Daily Prompt: Candle

via Daily Prompt: Candle

My grandmother told me you light a candle

every night, to light the way for the lost,

the souls of the ones we love,

who struggle to find their way back home.

She lit one with a match and placed it

on the windowsill, and I began to wonder,

was it to show them the way home,

or was it because of fear of the dark?

Years later, I was the one lighting the candle,

and I was hoping she would find her way home,

so, just for a brief moment, I would see her again.




Daily Prompt: Border

via Daily Prompt: Border

The hill slanted upwards very steeply,

and I wondered if the entire house was slanted, then, too.

I asked my mom, if I slept on the floor,

would I slide from the top wall to the bottom wall?

She laughed, and assured me that the inside was level.

The realtor showed us around, wood floors,

high stairwell that seemed to lead into nothingness.

In the back, between the kitchen and the living room,

there was a sliding glass door.– I walked through it.

There, in the garden, the grass grew long,

my shoes sank into the dirt,

and the green itchiness crept onto my ankles.

I stared at the snail crawling past a slab of concrete,

that just seemed to be placed there for no reason.

(I was later told that it was covering up an underground storage space.)

Beyond the slab was a slight, rock border on the grass

that was unevenly placed, like tiny hands had slowly

picked up rocks from another part of the garden

and placed them delicately onto this open space,

one at a time, until their little hands could pick up no more.

I wondered, then, did those little hands belong to someone

with little eyes, and when they saw the house, on that slanted hill,

did they think that the inside was slanted too?


Daily Prompt: Realize

via Daily Prompt: Realize

The morning air is crisp

as it prickles my dry skin.

I feel a sudden alertness, maybe panic,

as I rise and set off to do drone work.

It’s all a routine now–

wake, get the kids ready, get myself ready,

go to work, think about being somewhere else,

come home from work, eat, sleep.

This morning I drag a bit,

I sip a little longer on my coffee,

I stare a little longer out the window,

and I think a little longer about my life.

I realize this life is happy, comfortable, cozy,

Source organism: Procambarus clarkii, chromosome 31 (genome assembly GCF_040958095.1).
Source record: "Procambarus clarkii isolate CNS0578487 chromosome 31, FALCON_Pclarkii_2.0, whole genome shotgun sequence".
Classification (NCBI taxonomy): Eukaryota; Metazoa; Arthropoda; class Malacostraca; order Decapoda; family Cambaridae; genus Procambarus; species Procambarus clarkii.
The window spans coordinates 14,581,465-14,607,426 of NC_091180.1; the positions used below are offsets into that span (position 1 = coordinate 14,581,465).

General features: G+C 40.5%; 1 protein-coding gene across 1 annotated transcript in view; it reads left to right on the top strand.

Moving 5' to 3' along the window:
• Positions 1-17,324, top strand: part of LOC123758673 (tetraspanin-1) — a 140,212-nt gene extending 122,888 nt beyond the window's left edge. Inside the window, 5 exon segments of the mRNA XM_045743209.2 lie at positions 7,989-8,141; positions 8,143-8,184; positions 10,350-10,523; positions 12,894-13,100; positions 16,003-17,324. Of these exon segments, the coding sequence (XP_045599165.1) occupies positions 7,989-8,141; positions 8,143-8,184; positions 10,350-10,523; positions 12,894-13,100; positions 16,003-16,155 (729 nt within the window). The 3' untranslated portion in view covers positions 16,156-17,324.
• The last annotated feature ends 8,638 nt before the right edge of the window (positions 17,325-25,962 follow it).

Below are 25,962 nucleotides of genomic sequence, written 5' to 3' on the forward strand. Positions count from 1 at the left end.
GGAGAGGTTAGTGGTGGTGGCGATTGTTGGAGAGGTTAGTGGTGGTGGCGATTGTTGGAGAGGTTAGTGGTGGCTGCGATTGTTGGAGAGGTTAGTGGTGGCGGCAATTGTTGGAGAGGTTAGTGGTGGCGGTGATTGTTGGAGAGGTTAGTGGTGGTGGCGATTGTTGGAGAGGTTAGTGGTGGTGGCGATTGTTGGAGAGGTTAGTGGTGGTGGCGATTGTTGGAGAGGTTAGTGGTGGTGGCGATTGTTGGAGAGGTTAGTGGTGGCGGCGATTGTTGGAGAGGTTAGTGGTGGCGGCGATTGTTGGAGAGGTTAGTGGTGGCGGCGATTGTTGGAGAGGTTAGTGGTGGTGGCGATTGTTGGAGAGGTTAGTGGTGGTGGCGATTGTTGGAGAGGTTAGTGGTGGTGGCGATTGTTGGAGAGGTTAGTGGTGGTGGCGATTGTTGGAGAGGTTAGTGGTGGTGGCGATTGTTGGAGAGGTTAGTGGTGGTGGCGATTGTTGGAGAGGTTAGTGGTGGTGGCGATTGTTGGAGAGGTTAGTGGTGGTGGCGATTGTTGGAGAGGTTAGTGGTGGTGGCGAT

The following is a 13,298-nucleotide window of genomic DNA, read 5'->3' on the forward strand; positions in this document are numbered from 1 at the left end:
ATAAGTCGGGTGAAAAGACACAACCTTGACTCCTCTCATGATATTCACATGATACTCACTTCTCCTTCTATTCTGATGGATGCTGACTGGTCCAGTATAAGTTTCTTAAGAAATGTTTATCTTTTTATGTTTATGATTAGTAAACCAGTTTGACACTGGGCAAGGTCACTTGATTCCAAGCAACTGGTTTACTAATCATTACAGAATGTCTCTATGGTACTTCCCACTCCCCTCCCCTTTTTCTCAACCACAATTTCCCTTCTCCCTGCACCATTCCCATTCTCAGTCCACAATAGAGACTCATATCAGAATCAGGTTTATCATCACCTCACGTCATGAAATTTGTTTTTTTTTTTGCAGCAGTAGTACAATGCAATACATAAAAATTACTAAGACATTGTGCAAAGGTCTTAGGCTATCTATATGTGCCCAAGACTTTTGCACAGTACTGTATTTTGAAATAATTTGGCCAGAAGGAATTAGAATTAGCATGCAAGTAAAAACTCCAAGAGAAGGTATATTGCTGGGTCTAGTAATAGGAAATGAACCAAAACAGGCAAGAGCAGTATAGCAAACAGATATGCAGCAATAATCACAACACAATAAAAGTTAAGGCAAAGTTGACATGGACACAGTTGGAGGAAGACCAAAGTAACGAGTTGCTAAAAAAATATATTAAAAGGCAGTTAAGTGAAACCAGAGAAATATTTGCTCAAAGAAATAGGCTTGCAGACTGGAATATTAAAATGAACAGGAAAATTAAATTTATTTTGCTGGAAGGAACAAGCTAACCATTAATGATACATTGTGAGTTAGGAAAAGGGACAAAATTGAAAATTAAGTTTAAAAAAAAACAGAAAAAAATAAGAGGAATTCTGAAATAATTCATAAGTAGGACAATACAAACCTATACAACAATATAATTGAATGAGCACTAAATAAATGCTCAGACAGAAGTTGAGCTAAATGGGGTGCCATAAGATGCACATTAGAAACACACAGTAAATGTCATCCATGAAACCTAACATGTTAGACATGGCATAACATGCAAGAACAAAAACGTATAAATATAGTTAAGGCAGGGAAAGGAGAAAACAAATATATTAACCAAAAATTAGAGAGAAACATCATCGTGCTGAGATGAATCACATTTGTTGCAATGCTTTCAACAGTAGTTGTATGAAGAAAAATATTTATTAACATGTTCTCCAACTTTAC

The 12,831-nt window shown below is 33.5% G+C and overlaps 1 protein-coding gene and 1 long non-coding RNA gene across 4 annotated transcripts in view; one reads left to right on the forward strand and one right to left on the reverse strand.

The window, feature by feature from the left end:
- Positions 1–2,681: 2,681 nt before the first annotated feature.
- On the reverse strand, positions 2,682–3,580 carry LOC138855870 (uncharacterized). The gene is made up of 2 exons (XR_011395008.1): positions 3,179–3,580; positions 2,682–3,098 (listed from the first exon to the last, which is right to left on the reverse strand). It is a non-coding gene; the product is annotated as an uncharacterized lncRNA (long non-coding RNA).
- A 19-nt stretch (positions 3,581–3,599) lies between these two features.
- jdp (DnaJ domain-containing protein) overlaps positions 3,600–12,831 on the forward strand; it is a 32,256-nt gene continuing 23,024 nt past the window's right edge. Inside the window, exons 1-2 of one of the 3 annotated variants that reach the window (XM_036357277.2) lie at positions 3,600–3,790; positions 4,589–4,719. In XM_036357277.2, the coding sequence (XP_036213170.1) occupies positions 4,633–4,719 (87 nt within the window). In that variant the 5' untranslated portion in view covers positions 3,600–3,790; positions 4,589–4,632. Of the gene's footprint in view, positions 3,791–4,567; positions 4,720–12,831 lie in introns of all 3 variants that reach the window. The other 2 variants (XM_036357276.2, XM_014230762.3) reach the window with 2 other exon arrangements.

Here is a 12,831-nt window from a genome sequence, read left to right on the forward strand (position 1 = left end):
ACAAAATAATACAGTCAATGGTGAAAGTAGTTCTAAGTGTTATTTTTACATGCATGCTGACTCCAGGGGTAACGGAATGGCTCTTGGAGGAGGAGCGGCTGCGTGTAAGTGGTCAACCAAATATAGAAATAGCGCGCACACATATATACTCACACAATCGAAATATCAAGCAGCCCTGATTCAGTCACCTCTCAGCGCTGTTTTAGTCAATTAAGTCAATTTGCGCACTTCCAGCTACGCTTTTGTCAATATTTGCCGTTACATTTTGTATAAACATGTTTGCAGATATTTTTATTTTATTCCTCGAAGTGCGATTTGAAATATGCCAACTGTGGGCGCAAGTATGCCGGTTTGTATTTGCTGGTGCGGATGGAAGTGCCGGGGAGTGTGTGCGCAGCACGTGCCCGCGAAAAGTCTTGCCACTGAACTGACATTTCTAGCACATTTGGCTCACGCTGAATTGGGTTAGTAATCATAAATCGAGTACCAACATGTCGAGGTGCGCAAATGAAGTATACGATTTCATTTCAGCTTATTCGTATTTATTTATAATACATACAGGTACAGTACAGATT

but is it fulfilled?

Have I reached my potential?

Of course the answer is–

shower time for the kids.

Maybe tomorrow morning I’ll have better answers,

but I suspect everything will be the same,

a comfortable routine, like an endless loop

and I’m hoping the groundhog would die already.


Daily Prompt: Daring

via Daily Prompt: Daring


Our neighbor walked to our door this morning and rang the doorbell during breakfast. He seemed distraught. I could tell from the way he rang it. It was two short dings in rapid succession. One after the other without a break in between to even acknowledge that the first had rung. I muttered to myself as I got up, “How daring of him.” Not only was he disturbing breakfast, but he’s also double-ringing the bell.

I opened the door to greet him. He stood still, eyes hidden behind sunglasses, and the round part of his nose glowed slightly red. “My dad passed. He went last night.” were his only words. Without saying anything, I hugged him with whatever comforting strength I had, just a slightly harder hug to let him know he could squeeze back, lean if he needed to, and to cry when he was ready.

He told my wife and I a story about his father, Joe. Some old obscure memory in his mind about someone asking Joe about heaven. His father had said, “I don’t think it exists. Nope, but if it did I hope it’s just a giant coffee shop, where I can sit around, listen to stories, maybe tell some of my own. That would be heaven.”

I remember one morning, I had a cup of coffee in my hand and I walked outside to feel the crisp, freshness of the air, and Joe was on his front porch listening to the radio and rocking in his rocking chair. I waved, “Hi Joe, good morning!”

He didn’t wave back. He got up from his chair and walked over to me. “Hey there, neighbor. I can’t see you very well from over there, and I might not recognize you when you wave, but please keep doing it. Keep waving, it’s a nice sight for my old eyes.”

And as our neighbor stood at our door telling us a few more stories, I cried. If all he wanted was coffee and stories, he could have had that here, at my doorstep, and he could have let heaven wait just a little longer.



Ramblings- Daily Prompt: Disagree

via Daily Prompt: Disagree


Marriage is one of those crazy things

that doesn’t quite make sense to the outsiders

looking in, watching a series of events

unfold, like a rom-com or sitcom,

or even a horror movie, — psychological thriller,


They expect perfection,

after all, that’s what’s advertised.

An illusion of ‘happy ever after’

and those climaxes in films where they